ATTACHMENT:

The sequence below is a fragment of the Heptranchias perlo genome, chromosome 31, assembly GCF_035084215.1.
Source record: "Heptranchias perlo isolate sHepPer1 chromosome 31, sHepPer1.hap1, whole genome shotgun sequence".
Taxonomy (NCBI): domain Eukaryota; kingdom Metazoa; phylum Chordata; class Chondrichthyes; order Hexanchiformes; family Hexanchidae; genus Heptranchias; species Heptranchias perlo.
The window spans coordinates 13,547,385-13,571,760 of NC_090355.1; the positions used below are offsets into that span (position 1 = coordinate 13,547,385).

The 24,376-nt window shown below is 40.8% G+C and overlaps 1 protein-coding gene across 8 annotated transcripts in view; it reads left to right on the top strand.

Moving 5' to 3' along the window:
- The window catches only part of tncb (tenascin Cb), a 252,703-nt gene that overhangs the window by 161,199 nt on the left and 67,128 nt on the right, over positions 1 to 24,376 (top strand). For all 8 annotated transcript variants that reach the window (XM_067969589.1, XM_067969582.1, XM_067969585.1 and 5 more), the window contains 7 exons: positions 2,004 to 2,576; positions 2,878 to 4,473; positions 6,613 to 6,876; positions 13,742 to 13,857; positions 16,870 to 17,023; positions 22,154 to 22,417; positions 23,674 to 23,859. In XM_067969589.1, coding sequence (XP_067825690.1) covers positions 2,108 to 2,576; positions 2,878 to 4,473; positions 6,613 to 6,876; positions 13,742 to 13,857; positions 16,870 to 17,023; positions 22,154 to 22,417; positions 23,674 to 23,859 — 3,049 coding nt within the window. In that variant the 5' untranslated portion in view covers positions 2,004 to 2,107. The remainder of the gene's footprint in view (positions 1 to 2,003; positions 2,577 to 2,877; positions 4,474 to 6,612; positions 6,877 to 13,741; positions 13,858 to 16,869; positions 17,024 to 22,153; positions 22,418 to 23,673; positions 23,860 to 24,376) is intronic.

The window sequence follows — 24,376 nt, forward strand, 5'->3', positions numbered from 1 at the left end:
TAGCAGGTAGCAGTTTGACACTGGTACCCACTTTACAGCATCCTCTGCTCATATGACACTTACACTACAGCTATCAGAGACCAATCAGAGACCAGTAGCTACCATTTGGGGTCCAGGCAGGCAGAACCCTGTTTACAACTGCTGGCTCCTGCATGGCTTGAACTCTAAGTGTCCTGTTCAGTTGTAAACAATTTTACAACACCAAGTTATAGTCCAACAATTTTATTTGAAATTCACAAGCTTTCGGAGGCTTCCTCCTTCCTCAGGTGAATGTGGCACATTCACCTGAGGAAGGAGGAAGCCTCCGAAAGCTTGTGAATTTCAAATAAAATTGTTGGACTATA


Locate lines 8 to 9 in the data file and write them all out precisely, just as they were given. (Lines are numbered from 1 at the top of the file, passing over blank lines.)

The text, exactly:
The window sequence follows — 24,376 nt, forward strand, 5'->3', positions numbered from 1 at the left end:
TAGCAGGTAGCAGTTTGACACTGGTACCCACTTTACAGCATCCTCTGCTCATATGACACTTACACTACAGCTATCAGAGACCAATCAGAGACCAGTAGCTACCATTTGGGGTCCAGGCAGGCAGAACCCTGTTTACAACTGCTGGCTCCTGCATGGCTTGAACTCTAAGTGTCCTGTTCAGTTGTAAACAATTTTACAACACCAAGTTATAGTCCAACAATTTTATTTGAAATTCACAAGCTTTCGGAGGCTTCCTCCTTCCTCAGGTGAATGTGGCACATTCACCTGAGGAAGGAGGAAGCCTCCGAAAGCTTGTGAATTTCAAATAAAATTGTTGGACTATA